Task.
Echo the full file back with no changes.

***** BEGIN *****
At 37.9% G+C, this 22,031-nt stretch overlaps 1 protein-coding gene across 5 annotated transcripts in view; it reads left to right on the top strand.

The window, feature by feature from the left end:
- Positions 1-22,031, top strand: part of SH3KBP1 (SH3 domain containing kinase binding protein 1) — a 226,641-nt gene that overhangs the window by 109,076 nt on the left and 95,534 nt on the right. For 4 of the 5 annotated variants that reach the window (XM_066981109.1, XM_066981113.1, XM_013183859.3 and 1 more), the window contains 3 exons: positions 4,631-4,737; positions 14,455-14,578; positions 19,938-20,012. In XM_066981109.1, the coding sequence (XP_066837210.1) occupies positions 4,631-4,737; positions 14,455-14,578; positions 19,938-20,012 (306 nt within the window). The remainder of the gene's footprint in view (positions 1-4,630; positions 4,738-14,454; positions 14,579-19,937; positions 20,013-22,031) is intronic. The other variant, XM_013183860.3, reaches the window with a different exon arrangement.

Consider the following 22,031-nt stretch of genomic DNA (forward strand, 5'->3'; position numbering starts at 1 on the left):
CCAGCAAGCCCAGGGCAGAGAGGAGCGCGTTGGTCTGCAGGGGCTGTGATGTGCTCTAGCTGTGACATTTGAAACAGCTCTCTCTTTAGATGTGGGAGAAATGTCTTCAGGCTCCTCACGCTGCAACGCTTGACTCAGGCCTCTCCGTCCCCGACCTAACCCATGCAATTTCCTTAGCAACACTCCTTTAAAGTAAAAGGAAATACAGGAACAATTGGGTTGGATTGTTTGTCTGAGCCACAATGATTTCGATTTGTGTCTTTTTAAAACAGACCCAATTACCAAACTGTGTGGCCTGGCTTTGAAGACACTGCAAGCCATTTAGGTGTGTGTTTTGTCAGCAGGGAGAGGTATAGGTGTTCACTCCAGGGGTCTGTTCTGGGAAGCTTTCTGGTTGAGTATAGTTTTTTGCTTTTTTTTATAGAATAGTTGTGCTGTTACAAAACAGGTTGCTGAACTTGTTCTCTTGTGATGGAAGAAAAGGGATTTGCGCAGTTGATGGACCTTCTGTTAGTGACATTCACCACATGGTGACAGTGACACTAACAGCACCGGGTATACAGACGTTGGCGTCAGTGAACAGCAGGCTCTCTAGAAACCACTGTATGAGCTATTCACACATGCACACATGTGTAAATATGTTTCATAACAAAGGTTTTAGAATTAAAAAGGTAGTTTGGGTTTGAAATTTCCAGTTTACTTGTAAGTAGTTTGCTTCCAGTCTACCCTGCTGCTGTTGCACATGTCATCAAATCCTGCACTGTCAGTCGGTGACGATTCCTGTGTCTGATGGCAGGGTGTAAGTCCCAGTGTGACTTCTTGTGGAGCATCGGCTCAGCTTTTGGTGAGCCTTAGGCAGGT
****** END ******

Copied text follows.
At 37.9% G+C, this 22,031-nt stretch overlaps 1 protein-coding gene across 5 annotated transcripts in view; it reads left to right on the top strand.

The window, feature by feature from the left end:
- Positions 1-22,031, top strand: part of SH3KBP1 (SH3 domain containing kinase binding protein 1) — a 226,641-nt gene that overhangs the window by 109,076 nt on the left and 95,534 nt on the right. For 4 of the 5 annotated variants that reach the window (XM_066981109.1, XM_066981113.1, XM_013183859.3 and 1 more), the window contains 3 exons: positions 4,631-4,737; positions 14,455-14,578; positions 19,938-20,012. In XM_066981109.1, the coding sequence (XP_066837210.1) occupies positions 4,631-4,737; positions 14,455-14,578; positions 19,938-20,012 (306 nt within the window). The remainder of the gene's footprint in view (positions 1-4,630; positions 4,738-14,454; positions 14,579-19,937; positions 20,013-22,031) is intronic. The other variant, XM_013183860.3, reaches the window with a different exon arrangement.

Consider the following 22,031-nt stretch of genomic DNA (forward strand, 5'->3'; position numbering starts at 1 on the left):
CCAGCAAGCCCAGGGCAGAGAGGAGCGCGTTGGTCTGCAGGGGCTGTGATGTGCTCTAGCTGTGACATTTGAAACAGCTCTCTCTTTAGATGTGGGAGAAATGTCTTCAGGCTCCTCACGCTGCAACGCTTGACTCAGGCCTCTCCGTCCCCGACCTAACCCATGCAATTTCCTTAGCAACACTCCTTTAAAGTAAAAGGAAATACAGGAACAATTGGGTTGGATTGTTTGTCTGAGCCACAATGATTTCGATTTGTGTCTTTTTAAAACAGACCCAATTACCAAACTGTGTGGCCTGGCTTTGAAGACACTGCAAGCCATTTAGGTGTGTGTTTTGTCAGCAGGGAGAGGTATAGGTGTTCACTCCAGGGGTCTGTTCTGGGAAGCTTTCTGGTTGAGTATAGTTTTTTGCTTTTTTTTATAGAATAGTTGTGCTGTTACAAAACAGGTTGCTGAACTTGTTCTCTTGTGATGGAAGAAAAGGGATTTGCGCAGTTGATGGACCTTCTGTTAGTGACATTCACCACATGGTGACAGTGACACTAACAGCACCGGGTATACAGACGTTGGCGTCAGTGAACAGCAGGCTCTCTAGAAACCACTGTATGAGCTATTCACACATGCACACATGTGTAAATATGTTTCATAACAAAGGTTTTAGAATTAAAAAGGTAGTTTGGGTTTGAAATTTCCAGTTTACTTGTAAGTAGTTTGCTTCCAGTCTACCCTGCTGCTGTTGCACATGTCATCAAATCCTGCACTGTCAGTCGGTGACGATTCCTGTGTCTGATGGCAGGGTGTAAGTCCCAGTGTGACTTCTTGTGGAGCATCGGCTCAGCTTTTGGTGAGCCTTAGGCAGGT